For the balance of that day we were under frequent attack by single Jap planes, none of which succeeded in crashing on their favorite target, the flight deck of a carrier. Because the low heavy clouds made evasion comparatively easy, some of these Japs eluded Our fighter planes and one more had to be shot down by the guns of the Alaska as he was attempting to commit suicide on the deck of the Intrepid. Early next morning we saw the flash of an explosion, followed by a slowly rising column of heavy smoke about ten miles off to the west of Our group. All who saw it knew that a carrier had been hit and soon the radio brought confirmation from the Franklin that she had been the victim of a suicider. During the day we watched her as explosion and fire shook and scorched her gallant frame, then in the afternoon the Alaska, Guam, Pittsburgh, and Santa Fe, together with a destroyer screen, were ordered to escort the Franklin out of the danger zone. She was still a blackened, smouldering hulk when she regained control of her own power and steering and the long trip back to a safe distance from Japan was begun. In spite of the fact that the Japs knew she was badly crippled, for the Franklin was only sixty miles from Japan when she was hit, only one aircraft attacked her on the way out, and that attack failed. The courage and stamina of the Franklin’s crew was classic.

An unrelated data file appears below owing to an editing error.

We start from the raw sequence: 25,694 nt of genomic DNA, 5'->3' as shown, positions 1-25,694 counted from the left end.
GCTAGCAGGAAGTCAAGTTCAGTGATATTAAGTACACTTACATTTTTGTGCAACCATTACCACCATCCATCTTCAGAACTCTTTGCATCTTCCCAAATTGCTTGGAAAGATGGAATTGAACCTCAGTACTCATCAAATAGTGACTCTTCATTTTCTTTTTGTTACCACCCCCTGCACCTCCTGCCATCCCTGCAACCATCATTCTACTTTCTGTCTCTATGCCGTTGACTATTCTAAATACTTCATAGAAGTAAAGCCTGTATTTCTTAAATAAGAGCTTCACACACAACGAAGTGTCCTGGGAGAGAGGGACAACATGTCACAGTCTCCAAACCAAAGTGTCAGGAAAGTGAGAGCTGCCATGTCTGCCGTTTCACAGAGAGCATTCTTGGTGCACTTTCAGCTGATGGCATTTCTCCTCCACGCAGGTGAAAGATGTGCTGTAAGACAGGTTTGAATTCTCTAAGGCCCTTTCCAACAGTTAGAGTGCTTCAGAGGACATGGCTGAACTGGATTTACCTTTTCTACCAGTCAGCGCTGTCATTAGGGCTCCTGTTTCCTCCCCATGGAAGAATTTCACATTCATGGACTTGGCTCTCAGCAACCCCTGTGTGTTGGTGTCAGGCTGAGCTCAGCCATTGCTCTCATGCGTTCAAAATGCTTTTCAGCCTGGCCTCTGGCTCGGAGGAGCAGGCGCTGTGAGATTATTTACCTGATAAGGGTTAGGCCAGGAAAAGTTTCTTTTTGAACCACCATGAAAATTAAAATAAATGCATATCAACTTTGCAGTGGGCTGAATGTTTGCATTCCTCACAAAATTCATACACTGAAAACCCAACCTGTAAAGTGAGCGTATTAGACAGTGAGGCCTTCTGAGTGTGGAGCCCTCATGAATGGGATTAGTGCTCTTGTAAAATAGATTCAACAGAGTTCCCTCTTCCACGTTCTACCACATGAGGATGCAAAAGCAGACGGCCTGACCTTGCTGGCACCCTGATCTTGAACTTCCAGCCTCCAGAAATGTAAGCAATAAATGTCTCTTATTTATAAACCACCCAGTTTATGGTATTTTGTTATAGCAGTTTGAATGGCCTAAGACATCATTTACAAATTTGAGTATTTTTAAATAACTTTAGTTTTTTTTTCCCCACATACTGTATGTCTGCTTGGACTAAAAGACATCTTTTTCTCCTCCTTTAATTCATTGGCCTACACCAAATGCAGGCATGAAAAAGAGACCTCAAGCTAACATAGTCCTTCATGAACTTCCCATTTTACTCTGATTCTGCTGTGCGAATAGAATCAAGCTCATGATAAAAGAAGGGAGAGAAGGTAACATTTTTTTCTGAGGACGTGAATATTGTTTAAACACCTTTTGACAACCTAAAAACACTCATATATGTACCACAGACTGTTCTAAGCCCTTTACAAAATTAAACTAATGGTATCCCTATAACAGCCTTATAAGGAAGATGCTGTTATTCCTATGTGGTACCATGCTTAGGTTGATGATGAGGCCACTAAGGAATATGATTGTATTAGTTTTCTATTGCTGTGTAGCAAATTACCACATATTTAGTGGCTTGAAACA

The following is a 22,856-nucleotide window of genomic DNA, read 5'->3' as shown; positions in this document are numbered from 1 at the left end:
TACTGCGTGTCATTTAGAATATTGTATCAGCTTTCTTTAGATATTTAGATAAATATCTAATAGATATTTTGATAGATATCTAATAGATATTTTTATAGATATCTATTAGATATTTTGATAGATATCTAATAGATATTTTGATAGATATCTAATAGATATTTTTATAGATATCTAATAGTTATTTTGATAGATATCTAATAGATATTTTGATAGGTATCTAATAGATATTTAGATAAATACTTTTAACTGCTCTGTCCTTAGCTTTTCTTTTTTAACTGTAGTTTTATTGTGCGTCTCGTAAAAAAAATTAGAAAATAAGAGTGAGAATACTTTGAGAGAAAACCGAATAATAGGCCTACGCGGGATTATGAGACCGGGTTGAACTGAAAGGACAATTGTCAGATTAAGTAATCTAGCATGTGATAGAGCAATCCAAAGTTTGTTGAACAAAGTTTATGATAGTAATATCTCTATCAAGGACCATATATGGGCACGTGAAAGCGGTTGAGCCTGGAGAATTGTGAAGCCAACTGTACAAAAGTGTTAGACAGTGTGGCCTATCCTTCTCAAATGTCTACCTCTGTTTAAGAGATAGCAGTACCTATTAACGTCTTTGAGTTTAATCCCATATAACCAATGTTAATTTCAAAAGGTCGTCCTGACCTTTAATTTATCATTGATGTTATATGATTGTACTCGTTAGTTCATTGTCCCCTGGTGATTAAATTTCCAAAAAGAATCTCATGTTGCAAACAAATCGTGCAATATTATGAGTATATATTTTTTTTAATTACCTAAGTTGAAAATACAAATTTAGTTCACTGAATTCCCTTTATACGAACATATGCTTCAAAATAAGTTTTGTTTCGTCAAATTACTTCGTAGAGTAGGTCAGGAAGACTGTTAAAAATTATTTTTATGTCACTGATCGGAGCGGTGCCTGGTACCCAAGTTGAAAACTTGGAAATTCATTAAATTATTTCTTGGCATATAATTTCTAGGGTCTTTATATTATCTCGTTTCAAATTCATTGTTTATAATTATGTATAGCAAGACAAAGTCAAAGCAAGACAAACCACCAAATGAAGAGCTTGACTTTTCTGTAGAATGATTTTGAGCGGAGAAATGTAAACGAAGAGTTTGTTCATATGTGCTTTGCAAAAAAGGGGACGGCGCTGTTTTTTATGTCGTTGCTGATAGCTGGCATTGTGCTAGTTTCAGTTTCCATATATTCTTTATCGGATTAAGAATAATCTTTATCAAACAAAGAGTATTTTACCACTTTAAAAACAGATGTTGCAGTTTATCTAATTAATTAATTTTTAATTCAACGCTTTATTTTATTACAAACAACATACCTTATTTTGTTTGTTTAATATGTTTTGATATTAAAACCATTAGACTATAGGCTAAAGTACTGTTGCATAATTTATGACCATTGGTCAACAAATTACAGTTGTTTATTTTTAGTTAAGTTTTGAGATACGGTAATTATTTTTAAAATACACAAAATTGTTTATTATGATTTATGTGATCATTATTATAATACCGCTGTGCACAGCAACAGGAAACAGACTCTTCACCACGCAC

Having seen the Franklin out of danger, the escorting ships returned to their respective task groups, the Alaska rejoining T.G. 58.4 now busily engaged in making continuous air strikes against Okinawa and other islands in the Ryukyu chain. To vary the routine, Alaska and Guam, left the support group on 27 March, and together with other ships bombarded that night the Jap island of Minami Daito Jima midway between Iwo Jima andOkinawa. Though the island was known to have enemy artillery and aircraft on it, we received no return fire. The next morning we rejoined the carriers again staying with them this time until the invasion of Okinawa was nearly completed. Only once again did we leave a card on the Japs by mean~ of shore bombardment, when at dawn, 9 June, the Alaska and Guam poured 12-inch and 5-inch shells into enemy installations on Okino Daito Jima, near our former island target, Minami.